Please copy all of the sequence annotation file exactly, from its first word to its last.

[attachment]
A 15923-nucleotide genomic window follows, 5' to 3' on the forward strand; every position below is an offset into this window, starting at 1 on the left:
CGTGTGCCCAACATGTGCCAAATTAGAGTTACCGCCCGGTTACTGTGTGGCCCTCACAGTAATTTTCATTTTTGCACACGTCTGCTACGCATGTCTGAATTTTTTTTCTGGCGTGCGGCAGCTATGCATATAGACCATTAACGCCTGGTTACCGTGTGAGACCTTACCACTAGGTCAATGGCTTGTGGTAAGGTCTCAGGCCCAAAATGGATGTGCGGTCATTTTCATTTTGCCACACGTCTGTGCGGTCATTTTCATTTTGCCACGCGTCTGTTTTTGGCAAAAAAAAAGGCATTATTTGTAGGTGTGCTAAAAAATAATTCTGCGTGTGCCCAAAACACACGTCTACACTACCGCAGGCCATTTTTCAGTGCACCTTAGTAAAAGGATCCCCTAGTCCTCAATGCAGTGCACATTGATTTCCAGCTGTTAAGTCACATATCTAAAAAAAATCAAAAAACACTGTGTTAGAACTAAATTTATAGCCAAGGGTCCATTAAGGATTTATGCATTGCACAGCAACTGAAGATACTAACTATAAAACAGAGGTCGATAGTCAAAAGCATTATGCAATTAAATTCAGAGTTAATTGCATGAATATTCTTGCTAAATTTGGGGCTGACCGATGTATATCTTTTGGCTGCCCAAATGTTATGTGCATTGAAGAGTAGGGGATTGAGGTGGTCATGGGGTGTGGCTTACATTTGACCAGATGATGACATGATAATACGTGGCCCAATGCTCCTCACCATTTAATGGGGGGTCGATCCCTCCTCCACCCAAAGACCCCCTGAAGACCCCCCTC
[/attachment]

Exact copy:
A 15923-nucleotide genomic window follows, 5' to 3' on the forward strand; every position below is an offset into this window, starting at 1 on the left:
CGTGTGCCCAACATGTGCCAAATTAGAGTTACCGCCCGGTTACTGTGTGGCCCTCACAGTAATTTTCATTTTTGCACACGTCTGCTACGCATGTCTGAATTTTTTTTCTGGCGTGCGGCAGCTATGCATATAGACCATTAACGCCTGGTTACCGTGTGAGACCTTACCACTAGGTCAATGGCTTGTGGTAAGGTCTCAGGCCCAAAATGGATGTGCGGTCATTTTCATTTTGCCACACGTCTGTGCGGTCATTTTCATTTTGCCACGCGTCTGTTTTTGGCAAAAAAAAAGGCATTATTTGTAGGTGTGCTAAAAAATAATTCTGCGTGTGCCCAAAACACACGTCTACACTACCGCAGGCCATTTTTCAGTGCACCTTAGTAAAAGGATCCCCTAGTCCTCAATGCAGTGCACATTGATTTCCAGCTGTTAAGTCACATATCTAAAAAAAATCAAAAAACACTGTGTTAGAACTAAATTTATAGCCAAGGGTCCATTAAGGATTTATGCATTGCACAGCAACTGAAGATACTAACTATAAAACAGAGGTCGATAGTCAAAAGCATTATGCAATTAAATTCAGAGTTAATTGCATGAATATTCTTGCTAAATTTGGGGCTGACCGATGTATATCTTTTGGCTGCCCAAATGTTATGTGCATTGAAGAGTAGGGGATTGAGGTGGTCATGGGGTGTGGCTTACATTTGACCAGATGATGACATGATAATACGTGGCCCAATGCTCCTCACCATTTAATGGGGGGTCGATCCCTCCTCCACCCAAAGACCCCCTGAAGACCCCCCTC